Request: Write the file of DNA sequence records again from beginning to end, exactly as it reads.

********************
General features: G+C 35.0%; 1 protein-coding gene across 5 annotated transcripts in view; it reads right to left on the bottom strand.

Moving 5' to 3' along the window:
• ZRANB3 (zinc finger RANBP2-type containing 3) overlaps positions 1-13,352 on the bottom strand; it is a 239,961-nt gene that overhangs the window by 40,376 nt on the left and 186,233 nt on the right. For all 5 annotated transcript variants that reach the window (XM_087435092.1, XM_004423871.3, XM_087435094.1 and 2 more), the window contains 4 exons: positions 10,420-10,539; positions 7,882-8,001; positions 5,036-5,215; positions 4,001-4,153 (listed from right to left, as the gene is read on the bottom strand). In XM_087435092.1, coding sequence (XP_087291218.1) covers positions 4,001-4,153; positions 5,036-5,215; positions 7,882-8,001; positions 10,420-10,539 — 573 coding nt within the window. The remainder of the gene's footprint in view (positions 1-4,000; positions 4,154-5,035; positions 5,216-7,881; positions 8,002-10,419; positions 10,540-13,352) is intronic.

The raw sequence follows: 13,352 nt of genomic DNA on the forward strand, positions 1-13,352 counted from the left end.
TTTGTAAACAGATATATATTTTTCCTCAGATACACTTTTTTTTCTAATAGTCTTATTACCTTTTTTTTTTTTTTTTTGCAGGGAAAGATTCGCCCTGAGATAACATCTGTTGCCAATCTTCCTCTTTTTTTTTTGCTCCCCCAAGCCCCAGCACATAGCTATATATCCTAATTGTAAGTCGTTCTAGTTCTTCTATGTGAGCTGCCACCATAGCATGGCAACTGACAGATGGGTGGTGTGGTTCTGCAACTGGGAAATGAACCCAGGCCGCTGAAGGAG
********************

General features: G+C 35.0%; 1 protein-coding gene across 5 annotated transcripts in view; it reads right to left on the bottom strand.

Moving 5' to 3' along the window:
• ZRANB3 (zinc finger RANBP2-type containing 3) overlaps positions 1-13,352 on the bottom strand; it is a 239,961-nt gene that overhangs the window by 40,376 nt on the left and 186,233 nt on the right. For all 5 annotated transcript variants that reach the window (XM_087435092.1, XM_004423871.3, XM_087435094.1 and 2 more), the window contains 4 exons: positions 10,420-10,539; positions 7,882-8,001; positions 5,036-5,215; positions 4,001-4,153 (listed from right to left, as the gene is read on the bottom strand). In XM_087435092.1, coding sequence (XP_087291218.1) covers positions 4,001-4,153; positions 5,036-5,215; positions 7,882-8,001; positions 10,420-10,539 — 573 coding nt within the window. The remainder of the gene's footprint in view (positions 1-4,000; positions 4,154-5,035; positions 5,216-7,881; positions 8,002-10,419; positions 10,540-13,352) is intronic.

The raw sequence follows: 13,352 nt of genomic DNA on the forward strand, positions 1-13,352 counted from the left end.
TTTGTAAACAGATATATATTTTTCCTCAGATACACTTTTTTTTCTAATAGTCTTATTACCTTTTTTTTTTTTTTTTTGCAGGGAAAGATTCGCCCTGAGATAACATCTGTTGCCAATCTTCCTCTTTTTTTTTTGCTCCCCCAAGCCCCAGCACATAGCTATATATCCTAATTGTAAGTCGTTCTAGTTCTTCTATGTGAGCTGCCACCATAGCATGGCAACTGACAGATGGGTGGTGTGGTTCTGCAACTGGGAAATGAACCCAGGCCGCTGAAGGAG